Yvan Tétreault (McGill)
Layout & Graphic Arts Creator
Andrew Hankinson (McGill)
Professor Jerrard Smith (Guelph)
Exhibit Design & Layout
Brandon Carroll, with assistance
from François Mouillot and Professor
Frédérique Arroyas (Guelph)
Exhibit biographical and explanatory essays were written by Ashlee Cunsolo Willox, with assistance from Professor Ajay Heble and the composers. Final proofing for the exhibit was done by Ashlee Cunsolo Willox, Elizabeth Groeneveld, Brandon Carroll and Professor Frédérique Arroyas.
University of Guelph Library assistance was provided by:
Michael Ridley (Guelph)
Chief Information Officer (CIO)
Cort Egan (Guelph)
Senior Communications Officer
Kirk Sprague (Guelph)
Manager, Facilities Services
Jeff Walker (Guelph)
Manager, Information Technology
We would like to extend many thanks to the McGill exhibit team — Professor Eric Lewis, Hélène Laurin, Meghan L. Dryzak, Cynthia Leive, Yvan Tétreault, Marielle Andrée Groven, and Andrew Hankinson—for their advice, guidance, and on-going assistance throughout this process. Merci beaucoup!
Our sincerest thanks and appreciation is extended to the composers and artists in this exhibit—Germaine Liu, Nick Loess, Joe Sorbara, Jesse Stewart, and Scott Thomson—for providing their time, scores, music, advice, and inspiration to this project.
Hearing/Visions/Sonores is an exhibit focusing on a selection of contemporary Québec-based composers who incorporate both notation and improvisation into their musical works, or question the dichotomy altogether.
Under the overall management of ICASP (Improvisation, Community and Social Practice, a SSHRC MCRI centered at the University of Guelph), and in partnership with the Daniel Langlois Foundation, McGill University Library, and the McGill University Schulich School of Music, this exhibit is to mark the progress of one research component of ICASP, namely to collect, catalogue, archive, and make publicly available, the “graphic scores” of composers who foreground improvisation in their musical works. We view this exhibit as a tool for furthering both the study and appreciation of these composer’s scores and music.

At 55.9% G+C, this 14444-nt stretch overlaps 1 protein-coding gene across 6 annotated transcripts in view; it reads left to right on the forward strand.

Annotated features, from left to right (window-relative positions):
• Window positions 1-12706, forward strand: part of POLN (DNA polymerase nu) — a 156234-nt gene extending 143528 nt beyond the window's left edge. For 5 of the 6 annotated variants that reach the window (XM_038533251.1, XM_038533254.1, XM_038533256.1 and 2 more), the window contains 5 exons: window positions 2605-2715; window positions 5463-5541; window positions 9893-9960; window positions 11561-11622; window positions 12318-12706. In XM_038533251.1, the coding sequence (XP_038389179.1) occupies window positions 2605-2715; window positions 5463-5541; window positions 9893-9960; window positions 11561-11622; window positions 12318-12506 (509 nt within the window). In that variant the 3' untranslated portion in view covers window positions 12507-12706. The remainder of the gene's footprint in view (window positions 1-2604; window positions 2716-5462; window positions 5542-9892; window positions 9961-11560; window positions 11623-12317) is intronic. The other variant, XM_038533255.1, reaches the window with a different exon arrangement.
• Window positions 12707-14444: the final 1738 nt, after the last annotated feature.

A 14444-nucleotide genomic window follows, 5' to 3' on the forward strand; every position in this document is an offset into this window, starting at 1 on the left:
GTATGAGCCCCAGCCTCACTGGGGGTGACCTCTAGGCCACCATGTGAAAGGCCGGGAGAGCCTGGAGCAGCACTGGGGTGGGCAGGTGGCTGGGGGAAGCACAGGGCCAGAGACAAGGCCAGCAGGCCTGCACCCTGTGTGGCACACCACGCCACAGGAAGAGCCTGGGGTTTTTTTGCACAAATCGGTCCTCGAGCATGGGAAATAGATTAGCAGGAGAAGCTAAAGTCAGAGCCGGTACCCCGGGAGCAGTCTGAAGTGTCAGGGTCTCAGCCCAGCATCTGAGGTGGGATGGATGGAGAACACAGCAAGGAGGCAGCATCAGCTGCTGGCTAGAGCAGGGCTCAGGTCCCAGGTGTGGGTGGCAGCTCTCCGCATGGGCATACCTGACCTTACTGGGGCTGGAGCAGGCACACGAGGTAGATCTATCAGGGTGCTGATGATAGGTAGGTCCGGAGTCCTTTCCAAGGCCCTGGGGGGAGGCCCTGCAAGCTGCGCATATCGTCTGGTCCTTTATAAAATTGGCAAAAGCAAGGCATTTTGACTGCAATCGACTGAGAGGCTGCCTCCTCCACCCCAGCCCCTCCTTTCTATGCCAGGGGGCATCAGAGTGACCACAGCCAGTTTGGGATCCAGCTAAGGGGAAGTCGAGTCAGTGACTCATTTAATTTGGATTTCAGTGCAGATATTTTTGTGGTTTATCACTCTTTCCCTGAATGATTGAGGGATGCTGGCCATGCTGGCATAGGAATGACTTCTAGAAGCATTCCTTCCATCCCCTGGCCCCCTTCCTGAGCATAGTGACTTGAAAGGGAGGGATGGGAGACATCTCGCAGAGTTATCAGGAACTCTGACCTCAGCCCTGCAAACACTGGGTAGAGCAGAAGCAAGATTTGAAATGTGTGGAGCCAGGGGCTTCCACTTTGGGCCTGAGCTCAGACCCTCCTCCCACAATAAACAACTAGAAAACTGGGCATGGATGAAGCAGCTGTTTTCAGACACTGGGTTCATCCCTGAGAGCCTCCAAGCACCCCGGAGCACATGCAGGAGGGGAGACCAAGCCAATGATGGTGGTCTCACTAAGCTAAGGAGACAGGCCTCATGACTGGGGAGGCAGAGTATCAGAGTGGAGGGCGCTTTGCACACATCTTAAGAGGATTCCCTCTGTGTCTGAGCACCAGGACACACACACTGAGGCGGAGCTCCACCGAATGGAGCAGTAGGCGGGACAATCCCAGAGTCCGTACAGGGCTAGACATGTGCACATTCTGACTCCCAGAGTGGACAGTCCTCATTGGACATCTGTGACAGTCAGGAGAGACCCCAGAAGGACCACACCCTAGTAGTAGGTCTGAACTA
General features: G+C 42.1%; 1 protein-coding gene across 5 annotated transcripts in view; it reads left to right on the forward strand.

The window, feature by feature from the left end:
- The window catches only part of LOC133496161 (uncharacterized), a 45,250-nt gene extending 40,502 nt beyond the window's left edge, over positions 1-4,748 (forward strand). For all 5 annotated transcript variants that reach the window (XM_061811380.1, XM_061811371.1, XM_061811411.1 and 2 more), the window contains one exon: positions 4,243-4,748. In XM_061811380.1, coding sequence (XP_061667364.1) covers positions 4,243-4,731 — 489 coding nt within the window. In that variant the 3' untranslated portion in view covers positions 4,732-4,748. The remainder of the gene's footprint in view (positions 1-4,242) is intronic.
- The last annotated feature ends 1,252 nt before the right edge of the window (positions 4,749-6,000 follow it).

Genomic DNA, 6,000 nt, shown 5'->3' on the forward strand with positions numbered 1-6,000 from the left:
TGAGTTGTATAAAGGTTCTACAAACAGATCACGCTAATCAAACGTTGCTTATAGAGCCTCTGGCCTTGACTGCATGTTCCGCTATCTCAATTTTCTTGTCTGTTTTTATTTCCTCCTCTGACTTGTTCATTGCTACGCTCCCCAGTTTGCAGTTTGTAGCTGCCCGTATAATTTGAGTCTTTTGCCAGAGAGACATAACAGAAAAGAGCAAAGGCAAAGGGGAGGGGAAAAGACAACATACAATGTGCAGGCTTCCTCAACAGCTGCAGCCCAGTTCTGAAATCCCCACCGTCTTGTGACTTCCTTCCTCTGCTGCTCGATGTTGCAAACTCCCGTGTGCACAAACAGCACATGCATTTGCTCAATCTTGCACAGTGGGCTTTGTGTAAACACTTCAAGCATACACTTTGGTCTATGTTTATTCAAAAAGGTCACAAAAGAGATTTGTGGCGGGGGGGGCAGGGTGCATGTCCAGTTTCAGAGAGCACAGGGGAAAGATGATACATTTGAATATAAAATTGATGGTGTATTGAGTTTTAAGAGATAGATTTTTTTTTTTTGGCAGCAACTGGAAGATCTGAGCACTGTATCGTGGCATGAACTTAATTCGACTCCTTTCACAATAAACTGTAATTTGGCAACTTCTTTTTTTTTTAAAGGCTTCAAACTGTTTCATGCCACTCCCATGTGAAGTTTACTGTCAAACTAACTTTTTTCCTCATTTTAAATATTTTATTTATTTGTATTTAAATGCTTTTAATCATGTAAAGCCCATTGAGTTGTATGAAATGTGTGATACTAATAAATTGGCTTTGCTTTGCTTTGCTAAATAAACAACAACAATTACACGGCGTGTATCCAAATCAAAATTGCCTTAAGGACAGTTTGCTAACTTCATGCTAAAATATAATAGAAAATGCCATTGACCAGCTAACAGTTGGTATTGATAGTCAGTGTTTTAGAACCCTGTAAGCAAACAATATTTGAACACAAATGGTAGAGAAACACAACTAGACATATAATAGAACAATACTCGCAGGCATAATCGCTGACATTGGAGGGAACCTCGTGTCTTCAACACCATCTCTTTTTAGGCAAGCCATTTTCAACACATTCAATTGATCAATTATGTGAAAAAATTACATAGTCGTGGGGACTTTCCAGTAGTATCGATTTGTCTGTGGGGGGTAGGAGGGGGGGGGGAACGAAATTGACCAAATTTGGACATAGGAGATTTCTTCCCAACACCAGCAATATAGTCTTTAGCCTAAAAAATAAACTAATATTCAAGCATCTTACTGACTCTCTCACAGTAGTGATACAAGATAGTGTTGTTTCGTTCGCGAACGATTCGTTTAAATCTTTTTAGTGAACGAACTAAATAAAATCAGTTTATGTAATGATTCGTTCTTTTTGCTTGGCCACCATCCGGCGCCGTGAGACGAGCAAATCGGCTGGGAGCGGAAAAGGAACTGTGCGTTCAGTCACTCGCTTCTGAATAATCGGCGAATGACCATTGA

The exhibit features nine of the many Québec-based composers who choose to employ this compositional practice: Sandeep Bhagwati, Brian Cherney, Andrew Culver, Jean Derome, Lori Freedman, Malcolm Goldstein, Joane Hétu, Robert M. Lepage and Danielle Palardy Roger. With diverse musical backgrounds, these composers, as a group, manifest a variety of ways of bringing improvisation and composition “into dialogue,” and employ a fascinating array of notational methods. As the interviews with the artists demonstrate, they each have their own reasons for composing as they do, and the scores on display reflect each unique compositional vision.
For each composer the exhibit presents biographical information, a display of example scores, text concerning each score, and a video interview with the composer, including musical examples of the scores on display. The exhibit has an associated website: www.improvicommunity.ca/hvs, where the full interviews can be viewed, and studied. In the future this website will contain further information concerning these composers and their work, and will expand to consider a greater collection of composers.
ICASP focuses on student-lead research, and this project was designed, and implemented by a group of McGill based student/scholars. This exhibit is created by:
Meghan L. Dzyak
Project Assistant Director
Marielle Andrée Groven
Layout and Graphic Arts Assistant
Video shooting and editing was done by Patrick Andrew Boivin, an independent video consultant. Project oversight and implementation was provided by Cynthia Leive, Director of the Marvin Duchow Music Library, and Professor Eric Lewis, McGill Coordinator, ICASP.
Exhibit biographical texts were written by Meghan L. Dzyak. Explanatory texts were written by Marielle Andrée Groven, with assistance by Hélène Laurin. Translations were provided by Hélène Laurin, with assistance by Martine Rhéaume.
We especially thank the composers for their generosity with respect to their time, scores, music and advice.